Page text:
England's Covid-19 infections halved since March, study finds

Overall, national prevalence in England dropped to 0.1 per cent from 0.2 per cent in March. PHOTO: AFP

LONDON (REUTERS) - The prevalence of coronavirus infections in England has halved since March, helped by the swift roll-out of vaccines, but new variants remain a threat, according to the findings of a closely watched survey released on Thursday (May 13).

British Prime Minister Boris Johnson on Monday gave the green light to hugging and the serving of pints inside pubs from next week after months of strict restrictions as he set out the next phase of easing the pandemic lockdown.

The React study, run by scientists at Imperial College London, found that the number of infections has fallen again with an average of only one in 1,000 people infected.

"Today's findings demonstrate the impact our incredible vaccination roll-out is having on Covid-19 infection rates across the country," said Mr Matt Hancock, the health minister.

"We're going in the right direction but with variants present, we must continue to exercise caution." The study does not cover Scotland, Wales and Northern Ireland, which each have their own case tracking.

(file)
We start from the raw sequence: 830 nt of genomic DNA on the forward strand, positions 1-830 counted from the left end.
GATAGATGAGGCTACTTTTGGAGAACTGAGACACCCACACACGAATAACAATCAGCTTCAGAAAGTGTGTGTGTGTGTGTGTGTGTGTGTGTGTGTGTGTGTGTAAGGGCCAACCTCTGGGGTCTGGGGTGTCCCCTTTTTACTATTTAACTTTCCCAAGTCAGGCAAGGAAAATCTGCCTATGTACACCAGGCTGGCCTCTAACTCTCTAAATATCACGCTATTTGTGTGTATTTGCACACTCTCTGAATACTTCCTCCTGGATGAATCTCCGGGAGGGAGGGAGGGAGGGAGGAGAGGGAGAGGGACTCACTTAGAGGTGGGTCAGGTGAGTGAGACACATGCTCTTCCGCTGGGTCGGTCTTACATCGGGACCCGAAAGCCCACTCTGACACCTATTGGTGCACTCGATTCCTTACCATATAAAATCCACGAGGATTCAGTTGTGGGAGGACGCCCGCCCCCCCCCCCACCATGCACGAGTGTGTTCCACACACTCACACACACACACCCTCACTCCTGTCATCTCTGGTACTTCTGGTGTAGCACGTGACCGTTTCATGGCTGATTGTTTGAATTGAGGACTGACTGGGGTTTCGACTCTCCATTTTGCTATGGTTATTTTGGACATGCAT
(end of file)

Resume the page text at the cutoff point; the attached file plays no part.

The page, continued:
The React study is one of the biggest Covid-19 surveys of its kind in England, with more than 127,000 volunteers tested in England between April 15 and May 3 in the latest round.

Overall, national prevalence in England dropped to 0.1 per cent from 0.2 per cent in March. The estimated prevalence is similar across regions of England.

Infections are highest among those aged 25 to 34 at 0.21 per cent, and lowest in those over 75 at 0.05 per cent, the study found.

The data showed 92 per cent of infections were from the B117 variant, first detected in England last year, and 7.7 per cent were from the B16172 variant, first identified in India.

Surge testing is being carried out in areas in England where evidence indicates community spread of infections.

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